Alex Murdaugh was arraigned Wednesday on federal money laundering and wire fraud charges for indictments saying he stole money from his clients, and although he pleaded not guilty for now, his lawyer said that might change soon.
Murdaugh is already serving a life sentence in a South Carolina state prison for killing his wife and son, and the details of the 22 financial charges aren't new. State prosecutors have indicted Murdaugh on similar charges, saying he diverted money meant for clients and a wrongful death settlement for his family's longtime housekeeper who fell at Murdaugh's home to his own bank accounts.
Murdaugh's lawyers said in a statement last week the former attorney has been cooperating with federal investigators, and they anticipated the latest charges would be “quickly resolved without a trial.”
A federal guilty plea to the charges that all carry at least 20 years in prison would guarantee a long time in prison for Murdaugh even if his pending appeal of his double murder conviction was successful.
Murdaugh took the stand at his murder trial earlier this year to repeatedly deny shooting his 22-year-old son, Paul, and 52-year-old wife, Maggie, at their home. Prosecutors said he decided to kill them because his millions of dollars of theft was about to be discovered, and he was hoping their deaths would buy him sympathy and time to figure out a cover-up.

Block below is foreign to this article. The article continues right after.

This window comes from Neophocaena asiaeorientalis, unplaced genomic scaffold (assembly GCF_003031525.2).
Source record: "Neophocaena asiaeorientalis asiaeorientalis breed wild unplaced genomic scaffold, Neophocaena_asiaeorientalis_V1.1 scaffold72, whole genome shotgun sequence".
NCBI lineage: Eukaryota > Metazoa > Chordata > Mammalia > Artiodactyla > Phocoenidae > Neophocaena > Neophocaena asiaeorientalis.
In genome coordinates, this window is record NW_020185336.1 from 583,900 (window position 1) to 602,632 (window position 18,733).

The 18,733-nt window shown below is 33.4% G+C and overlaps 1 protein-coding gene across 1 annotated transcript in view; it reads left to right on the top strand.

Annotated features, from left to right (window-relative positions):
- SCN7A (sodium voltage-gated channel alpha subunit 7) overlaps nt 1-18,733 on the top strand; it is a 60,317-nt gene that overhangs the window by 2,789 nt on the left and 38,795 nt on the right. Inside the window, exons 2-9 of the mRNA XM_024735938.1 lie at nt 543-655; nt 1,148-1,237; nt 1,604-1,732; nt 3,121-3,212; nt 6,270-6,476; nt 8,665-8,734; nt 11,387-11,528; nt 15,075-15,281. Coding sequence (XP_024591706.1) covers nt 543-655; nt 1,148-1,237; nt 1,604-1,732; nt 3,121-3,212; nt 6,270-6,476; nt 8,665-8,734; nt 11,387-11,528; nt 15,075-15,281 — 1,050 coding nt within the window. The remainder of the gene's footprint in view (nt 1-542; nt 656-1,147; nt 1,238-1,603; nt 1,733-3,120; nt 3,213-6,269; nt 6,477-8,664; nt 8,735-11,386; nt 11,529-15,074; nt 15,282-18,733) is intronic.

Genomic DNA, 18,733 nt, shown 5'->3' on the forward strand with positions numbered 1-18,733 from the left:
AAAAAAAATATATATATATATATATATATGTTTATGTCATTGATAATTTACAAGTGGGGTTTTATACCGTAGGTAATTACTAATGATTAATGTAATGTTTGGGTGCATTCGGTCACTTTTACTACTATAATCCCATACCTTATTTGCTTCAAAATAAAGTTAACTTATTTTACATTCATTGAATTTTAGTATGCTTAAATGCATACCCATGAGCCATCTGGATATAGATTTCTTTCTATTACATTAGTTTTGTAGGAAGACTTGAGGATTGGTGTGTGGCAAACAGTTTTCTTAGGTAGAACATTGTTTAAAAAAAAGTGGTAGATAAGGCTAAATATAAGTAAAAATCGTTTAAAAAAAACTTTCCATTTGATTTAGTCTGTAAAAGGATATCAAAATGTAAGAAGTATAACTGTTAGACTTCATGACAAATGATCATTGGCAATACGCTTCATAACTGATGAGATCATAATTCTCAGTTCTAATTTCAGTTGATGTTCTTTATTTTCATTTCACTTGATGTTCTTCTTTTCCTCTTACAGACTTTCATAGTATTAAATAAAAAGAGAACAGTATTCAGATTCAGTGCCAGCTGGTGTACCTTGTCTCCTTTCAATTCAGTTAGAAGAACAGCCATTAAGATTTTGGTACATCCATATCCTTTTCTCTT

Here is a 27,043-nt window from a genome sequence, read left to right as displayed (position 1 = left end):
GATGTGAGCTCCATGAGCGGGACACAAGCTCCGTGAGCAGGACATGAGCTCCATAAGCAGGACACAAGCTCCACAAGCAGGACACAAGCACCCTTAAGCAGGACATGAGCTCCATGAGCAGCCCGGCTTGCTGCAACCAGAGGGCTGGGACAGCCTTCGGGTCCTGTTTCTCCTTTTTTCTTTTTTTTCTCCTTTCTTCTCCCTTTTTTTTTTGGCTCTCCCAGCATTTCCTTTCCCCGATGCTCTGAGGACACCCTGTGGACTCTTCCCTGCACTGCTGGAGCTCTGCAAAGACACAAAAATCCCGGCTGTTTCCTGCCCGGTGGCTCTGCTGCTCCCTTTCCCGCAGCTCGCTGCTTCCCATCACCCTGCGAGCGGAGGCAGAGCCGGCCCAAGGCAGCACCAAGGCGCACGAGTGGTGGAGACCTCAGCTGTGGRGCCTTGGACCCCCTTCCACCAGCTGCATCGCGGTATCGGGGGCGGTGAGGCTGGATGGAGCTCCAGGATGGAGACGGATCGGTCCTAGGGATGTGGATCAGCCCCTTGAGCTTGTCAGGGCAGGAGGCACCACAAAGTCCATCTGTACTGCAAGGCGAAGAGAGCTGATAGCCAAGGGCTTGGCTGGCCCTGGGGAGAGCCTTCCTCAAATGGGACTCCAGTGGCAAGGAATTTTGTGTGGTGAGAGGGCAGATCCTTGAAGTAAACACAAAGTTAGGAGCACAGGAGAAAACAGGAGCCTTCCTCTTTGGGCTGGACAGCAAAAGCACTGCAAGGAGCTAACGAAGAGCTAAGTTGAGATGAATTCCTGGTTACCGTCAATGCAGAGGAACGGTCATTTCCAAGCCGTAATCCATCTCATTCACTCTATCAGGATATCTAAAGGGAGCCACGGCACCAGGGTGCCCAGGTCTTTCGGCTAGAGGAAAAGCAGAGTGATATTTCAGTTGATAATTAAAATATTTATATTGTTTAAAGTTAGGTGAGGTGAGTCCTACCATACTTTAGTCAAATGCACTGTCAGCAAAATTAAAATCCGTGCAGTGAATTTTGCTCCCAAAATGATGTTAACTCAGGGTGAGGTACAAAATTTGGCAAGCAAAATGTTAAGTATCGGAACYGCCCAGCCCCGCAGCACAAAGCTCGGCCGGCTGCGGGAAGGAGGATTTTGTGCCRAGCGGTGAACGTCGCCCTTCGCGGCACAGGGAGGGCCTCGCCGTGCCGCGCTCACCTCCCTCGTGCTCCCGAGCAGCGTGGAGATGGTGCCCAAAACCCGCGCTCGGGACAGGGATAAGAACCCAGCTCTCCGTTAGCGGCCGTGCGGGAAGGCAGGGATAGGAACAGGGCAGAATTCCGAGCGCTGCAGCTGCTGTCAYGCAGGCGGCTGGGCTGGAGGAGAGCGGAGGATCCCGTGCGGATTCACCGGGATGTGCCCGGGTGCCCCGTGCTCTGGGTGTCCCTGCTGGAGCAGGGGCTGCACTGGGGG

Murdaugh, who turned 55 in a state prison cell in protective custody Saturday, also faces around 100 other state charges, including stealing from clients and his family's law firm, insurance fraud and tax evasion.
Prosecutors, Murdaugh's attorneys and state Judge Clifton Newman, who presided over the murder trial, are trying to find court time to try at least some of those charges before Newman has to retire because of his age at the end of 2023.
In federal court, Murdaugh faces 14 counts of money laundering, five counts of wire fraud, one count of bank fraud, one count of conspiracy to commit wire fraud and bank fraud, and one count of conspiracy to commit wire fraud.
His longtime friend Cory Fleming — an old college roommate and godfather to one of his sons — pleaded guilty last week to conspiracy to commit wire fraud for his part in helping Murdaugh steal more than $4 million in wrongful-death settlements with insurers meant for the family of his longtime housekeeper Gloria Satterfield.
The other allegations prosecutors detail in Murdaugh's federal indictments already have been revealed in state legal papers.
It said Murdaugh and a banker friend, Russell Laffitte, worked together to take settlement money out of client's accounts, prosecutors said. Laffitte was convicted in November of six wire and bank fraud charges.
Other federal indictments give detailed allegations of how Murdaugh created a bank account that had a similar name to a legitimate company that handled settlements to steal money from clients.
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